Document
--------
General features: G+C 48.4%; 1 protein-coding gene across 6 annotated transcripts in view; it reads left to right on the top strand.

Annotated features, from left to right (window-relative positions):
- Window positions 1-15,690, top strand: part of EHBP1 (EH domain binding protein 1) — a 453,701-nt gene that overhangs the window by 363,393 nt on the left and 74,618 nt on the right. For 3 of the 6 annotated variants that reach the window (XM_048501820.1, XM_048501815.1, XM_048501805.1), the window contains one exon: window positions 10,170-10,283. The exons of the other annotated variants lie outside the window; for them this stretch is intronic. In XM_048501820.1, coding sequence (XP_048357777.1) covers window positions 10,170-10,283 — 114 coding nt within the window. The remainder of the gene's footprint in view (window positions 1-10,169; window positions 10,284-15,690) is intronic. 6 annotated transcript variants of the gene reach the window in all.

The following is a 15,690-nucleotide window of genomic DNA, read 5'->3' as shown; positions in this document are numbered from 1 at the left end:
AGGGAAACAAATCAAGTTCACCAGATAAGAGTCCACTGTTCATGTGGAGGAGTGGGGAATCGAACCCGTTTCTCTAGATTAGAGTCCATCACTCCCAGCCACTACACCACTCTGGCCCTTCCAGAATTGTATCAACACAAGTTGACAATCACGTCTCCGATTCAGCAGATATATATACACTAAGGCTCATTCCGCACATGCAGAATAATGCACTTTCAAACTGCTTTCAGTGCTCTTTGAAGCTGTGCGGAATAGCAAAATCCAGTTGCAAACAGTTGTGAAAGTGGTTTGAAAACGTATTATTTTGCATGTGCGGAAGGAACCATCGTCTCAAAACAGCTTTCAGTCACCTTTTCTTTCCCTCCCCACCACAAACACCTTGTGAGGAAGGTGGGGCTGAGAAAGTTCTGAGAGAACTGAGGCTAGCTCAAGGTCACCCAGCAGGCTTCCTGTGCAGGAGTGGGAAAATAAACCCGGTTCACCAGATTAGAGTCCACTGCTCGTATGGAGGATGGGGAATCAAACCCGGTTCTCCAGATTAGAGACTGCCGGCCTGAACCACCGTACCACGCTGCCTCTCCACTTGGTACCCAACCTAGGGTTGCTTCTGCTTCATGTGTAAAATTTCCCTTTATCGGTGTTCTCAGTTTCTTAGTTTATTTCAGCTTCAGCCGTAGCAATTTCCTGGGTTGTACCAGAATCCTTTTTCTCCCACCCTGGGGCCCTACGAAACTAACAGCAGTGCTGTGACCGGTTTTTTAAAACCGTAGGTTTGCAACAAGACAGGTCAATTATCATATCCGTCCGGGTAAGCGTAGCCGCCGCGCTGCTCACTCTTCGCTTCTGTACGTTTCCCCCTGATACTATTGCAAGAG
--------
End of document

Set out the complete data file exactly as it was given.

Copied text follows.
General features: G+C 48.4%; 1 protein-coding gene across 6 annotated transcripts in view; it reads left to right on the top strand.

Annotated features, from left to right (window-relative positions):
- Window positions 1-15,690, top strand: part of EHBP1 (EH domain binding protein 1) — a 453,701-nt gene that overhangs the window by 363,393 nt on the left and 74,618 nt on the right. For 3 of the 6 annotated variants that reach the window (XM_048501820.1, XM_048501815.1, XM_048501805.1), the window contains one exon: window positions 10,170-10,283. The exons of the other annotated variants lie outside the window; for them this stretch is intronic. In XM_048501820.1, coding sequence (XP_048357777.1) covers window positions 10,170-10,283 — 114 coding nt within the window. The remainder of the gene's footprint in view (window positions 1-10,169; window positions 10,284-15,690) is intronic. 6 annotated transcript variants of the gene reach the window in all.

The following is a 15,690-nucleotide window of genomic DNA, read 5'->3' as shown; positions in this document are numbered from 1 at the left end:
AGGGAAACAAATCAAGTTCACCAGATAAGAGTCCACTGTTCATGTGGAGGAGTGGGGAATCGAACCCGTTTCTCTAGATTAGAGTCCATCACTCCCAGCCACTACACCACTCTGGCCCTTCCAGAATTGTATCAACACAAGTTGACAATCACGTCTCCGATTCAGCAGATATATATACACTAAGGCTCATTCCGCACATGCAGAATAATGCACTTTCAAACTGCTTTCAGTGCTCTTTGAAGCTGTGCGGAATAGCAAAATCCAGTTGCAAACAGTTGTGAAAGTGGTTTGAAAACGTATTATTTTGCATGTGCGGAAGGAACCATCGTCTCAAAACAGCTTTCAGTCACCTTTTCTTTCCCTCCCCACCACAAACACCTTGTGAGGAAGGTGGGGCTGAGAAAGTTCTGAGAGAACTGAGGCTAGCTCAAGGTCACCCAGCAGGCTTCCTGTGCAGGAGTGGGAAAATAAACCCGGTTCACCAGATTAGAGTCCACTGCTCGTATGGAGGATGGGGAATCAAACCCGGTTCTCCAGATTAGAGACTGCCGGCCTGAACCACCGTACCACGCTGCCTCTCCACTTGGTACCCAACCTAGGGTTGCTTCTGCTTCATGTGTAAAATTTCCCTTTATCGGTGTTCTCAGTTTCTTAGTTTATTTCAGCTTCAGCCGTAGCAATTTCCTGGGTTGTACCAGAATCCTTTTTCTCCCACCCTGGGGCCCTACGAAACTAACAGCAGTGCTGTGACCGGTTTTTTAAAACCGTAGGTTTGCAACAAGACAGGTCAATTATCATATCCGTCCGGGTAAGCGTAGCCGCCGCGCTGCTCACTCTTCGCTTCTGTACGTTTCCCCCTGATACTATTGCAAGAG